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6 signs that an Android phone has a virus and 5 ways to remove it

6 signs that an Android phone has a virus and 5 ways to remove it

  • You can clean your Android phone of viruses and malware by deleting malware in safe mode, clearing the cache or performing a factory reset.
  • Although there are no real computer viruses that can infect your Android phone, there are plenty of other malware.
  • Signs of malware include pop-up ads, unexplained apps, frequent crashes, and reduced battery life.

Just because your phone isn’t running a full desktop operating system doesn’t mean it can’t be infected with devastating malware. In fact, your Android phone is vulnerable to several types of malware, so it’s a good idea to be familiar with the warning signs—and know what to do to remove malware from your phone. Here are the most common signs of infection and what to do about it.

Signs that your Android device has a virus

First, the good news: There are currently no Android viruses, and it’s unlikely that your phone will be infected with a real computer virus anytime soon. But a virus is a very specific type of malware, and there are other types of malware that can infect your phone, including adware, ransomware, scareware, spyware, and Trojans.

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Nevertheless, most people still only refer to malware as a virus. With that in mind, watch out for these signs your Android device has some kind of malware.

Your contacts are receiving spam from your accounts

If friends, family and colleagues report receiving spam messages, there are a few possibilities – most of them not good news. Your phone may have malware that has hijacked your email accounts, for example, or your email account itself may be hacked. However, if you hear from multiple people that something unusual is happening to your email, you should consider malware.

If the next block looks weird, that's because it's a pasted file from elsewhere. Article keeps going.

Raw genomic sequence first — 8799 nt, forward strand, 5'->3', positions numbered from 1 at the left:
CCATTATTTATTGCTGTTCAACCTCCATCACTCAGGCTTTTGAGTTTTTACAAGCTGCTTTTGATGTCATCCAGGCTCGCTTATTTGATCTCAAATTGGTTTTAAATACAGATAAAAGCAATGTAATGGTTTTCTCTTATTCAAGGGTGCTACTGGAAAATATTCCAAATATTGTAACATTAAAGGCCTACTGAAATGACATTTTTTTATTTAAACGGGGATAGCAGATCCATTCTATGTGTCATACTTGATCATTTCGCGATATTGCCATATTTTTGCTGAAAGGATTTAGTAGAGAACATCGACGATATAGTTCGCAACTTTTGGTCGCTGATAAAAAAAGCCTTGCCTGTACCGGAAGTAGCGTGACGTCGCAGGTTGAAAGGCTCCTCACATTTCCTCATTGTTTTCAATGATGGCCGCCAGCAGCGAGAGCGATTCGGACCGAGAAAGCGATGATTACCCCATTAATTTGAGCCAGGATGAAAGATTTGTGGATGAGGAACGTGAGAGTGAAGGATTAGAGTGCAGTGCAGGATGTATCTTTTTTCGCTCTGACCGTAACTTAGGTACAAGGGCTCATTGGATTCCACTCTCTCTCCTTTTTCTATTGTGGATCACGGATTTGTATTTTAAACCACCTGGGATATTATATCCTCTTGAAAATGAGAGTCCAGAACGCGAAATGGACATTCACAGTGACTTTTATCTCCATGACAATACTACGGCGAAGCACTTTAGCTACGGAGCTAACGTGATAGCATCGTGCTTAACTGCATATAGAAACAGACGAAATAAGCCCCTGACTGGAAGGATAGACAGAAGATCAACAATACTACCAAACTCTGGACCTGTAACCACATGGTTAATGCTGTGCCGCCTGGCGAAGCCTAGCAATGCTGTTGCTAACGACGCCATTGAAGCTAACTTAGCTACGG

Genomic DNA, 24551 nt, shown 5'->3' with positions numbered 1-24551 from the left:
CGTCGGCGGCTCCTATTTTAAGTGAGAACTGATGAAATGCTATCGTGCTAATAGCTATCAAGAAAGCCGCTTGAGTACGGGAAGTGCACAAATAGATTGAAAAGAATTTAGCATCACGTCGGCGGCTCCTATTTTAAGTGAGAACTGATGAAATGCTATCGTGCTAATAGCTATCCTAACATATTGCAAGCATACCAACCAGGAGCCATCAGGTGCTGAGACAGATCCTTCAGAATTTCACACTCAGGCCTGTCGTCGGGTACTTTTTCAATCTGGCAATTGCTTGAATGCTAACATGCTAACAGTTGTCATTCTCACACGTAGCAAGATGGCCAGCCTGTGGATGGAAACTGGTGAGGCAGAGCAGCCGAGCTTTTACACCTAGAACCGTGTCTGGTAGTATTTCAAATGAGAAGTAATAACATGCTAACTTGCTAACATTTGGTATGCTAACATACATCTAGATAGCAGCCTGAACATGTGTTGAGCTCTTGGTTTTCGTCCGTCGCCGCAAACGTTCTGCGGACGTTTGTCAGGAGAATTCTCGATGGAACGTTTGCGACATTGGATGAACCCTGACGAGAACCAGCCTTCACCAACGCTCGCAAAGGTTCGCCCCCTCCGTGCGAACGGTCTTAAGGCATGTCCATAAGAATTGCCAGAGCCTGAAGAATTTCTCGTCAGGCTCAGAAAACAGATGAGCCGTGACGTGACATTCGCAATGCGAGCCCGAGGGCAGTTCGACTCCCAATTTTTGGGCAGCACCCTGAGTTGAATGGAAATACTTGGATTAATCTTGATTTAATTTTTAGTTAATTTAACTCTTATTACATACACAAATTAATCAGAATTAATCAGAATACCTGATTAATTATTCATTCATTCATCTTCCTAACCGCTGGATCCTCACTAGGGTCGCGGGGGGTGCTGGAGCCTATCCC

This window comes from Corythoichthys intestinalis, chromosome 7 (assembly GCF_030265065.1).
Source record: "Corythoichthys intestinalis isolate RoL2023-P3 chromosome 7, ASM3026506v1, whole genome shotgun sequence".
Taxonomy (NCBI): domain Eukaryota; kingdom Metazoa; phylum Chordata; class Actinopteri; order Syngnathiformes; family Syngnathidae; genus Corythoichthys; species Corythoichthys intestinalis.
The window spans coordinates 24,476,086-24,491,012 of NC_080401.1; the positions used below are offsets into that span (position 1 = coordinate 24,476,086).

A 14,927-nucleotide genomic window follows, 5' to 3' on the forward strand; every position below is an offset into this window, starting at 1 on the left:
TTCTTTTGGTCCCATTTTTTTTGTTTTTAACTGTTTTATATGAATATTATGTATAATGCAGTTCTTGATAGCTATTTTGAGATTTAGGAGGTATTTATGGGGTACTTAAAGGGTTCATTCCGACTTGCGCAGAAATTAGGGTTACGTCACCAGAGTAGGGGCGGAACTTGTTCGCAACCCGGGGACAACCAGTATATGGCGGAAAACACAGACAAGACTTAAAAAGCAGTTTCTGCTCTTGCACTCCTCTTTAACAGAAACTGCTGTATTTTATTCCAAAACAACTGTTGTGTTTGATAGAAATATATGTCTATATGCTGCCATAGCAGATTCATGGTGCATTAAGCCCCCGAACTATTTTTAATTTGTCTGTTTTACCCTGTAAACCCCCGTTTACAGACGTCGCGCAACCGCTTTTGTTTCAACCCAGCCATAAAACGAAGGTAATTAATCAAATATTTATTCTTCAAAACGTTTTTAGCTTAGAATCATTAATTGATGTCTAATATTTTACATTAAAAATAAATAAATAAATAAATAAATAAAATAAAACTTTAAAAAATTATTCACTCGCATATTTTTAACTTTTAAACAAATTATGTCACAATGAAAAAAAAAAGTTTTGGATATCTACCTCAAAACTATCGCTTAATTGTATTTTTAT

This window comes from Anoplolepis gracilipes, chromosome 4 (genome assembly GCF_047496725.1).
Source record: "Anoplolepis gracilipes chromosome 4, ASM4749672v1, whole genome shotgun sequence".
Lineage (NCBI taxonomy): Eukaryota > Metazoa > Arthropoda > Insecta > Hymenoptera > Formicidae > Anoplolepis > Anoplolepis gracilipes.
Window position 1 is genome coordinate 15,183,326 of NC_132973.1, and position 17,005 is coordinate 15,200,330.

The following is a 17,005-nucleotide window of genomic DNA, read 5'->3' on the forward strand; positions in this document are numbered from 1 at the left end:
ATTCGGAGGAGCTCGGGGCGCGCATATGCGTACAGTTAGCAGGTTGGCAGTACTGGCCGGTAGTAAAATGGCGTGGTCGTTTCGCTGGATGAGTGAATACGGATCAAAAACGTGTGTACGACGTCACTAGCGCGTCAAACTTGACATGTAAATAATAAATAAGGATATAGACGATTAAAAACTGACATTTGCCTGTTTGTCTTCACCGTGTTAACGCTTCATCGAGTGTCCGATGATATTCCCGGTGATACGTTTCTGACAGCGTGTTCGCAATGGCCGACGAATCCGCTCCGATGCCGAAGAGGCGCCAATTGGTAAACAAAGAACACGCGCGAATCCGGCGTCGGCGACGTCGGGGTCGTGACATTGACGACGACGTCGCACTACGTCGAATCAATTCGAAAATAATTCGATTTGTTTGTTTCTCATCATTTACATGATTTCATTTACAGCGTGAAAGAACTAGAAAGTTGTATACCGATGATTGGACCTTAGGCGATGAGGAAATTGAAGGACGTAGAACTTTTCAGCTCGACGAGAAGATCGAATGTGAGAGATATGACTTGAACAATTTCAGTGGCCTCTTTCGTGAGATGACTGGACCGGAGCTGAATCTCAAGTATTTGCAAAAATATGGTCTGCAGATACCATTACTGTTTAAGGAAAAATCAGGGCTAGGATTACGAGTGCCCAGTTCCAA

You see a lot of pop-up ads

Adware is, as the name suggests, a type of malicious software designed to display lots of advertisements. Most adware is not subtle, so you may notice a dramatic increase in the number of pop-ups (usually when running Chrome) after being infected. Even worse, some adware is also scareware – the messages you see will warn that you’re infected with malware or your phone is otherwise malfunctioning, and offer to fix it for a fee.

You notice unknown apps on your phone

Even if you have many apps on your phones, you are probably familiar with most of the ones you see on your home screen. If you see new app icons that you don’t recognize, it could mean that malware has installed apps without your permission.

The battery drains much faster than usual

Malware can drain your battery quickly for a number of reasons, including the fact that it can do a lot of online activity, and it’s poorly designed with no regard for conserving your phone’s battery or processor. As a result, a similar sign of malware is if your phone tends to heat up even when you’re not doing processor-intensive tasks.

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You notice that your phone is suddenly using a lot more data

Likewise, malware can cause your phone to upload and download a lot of data in the background, which can cause your data usage to spike unexpectedly. Keep an eye on your data usage, and if your mobile plan doesn’t offer unlimited data, look out for data limit or overage charge alerts.

Apps crash a lot

Most common apps probably don’t crash very often, so if you start seeing notifications about apps crashing frequently, suspect malware. As stated earlier, much malware is poorly designed and buggy, often suffering from incompatibilities with other mainstream apps and Android itself. The bottom line: Malware is likely to crash a lot more than legitimate apps you’re used to.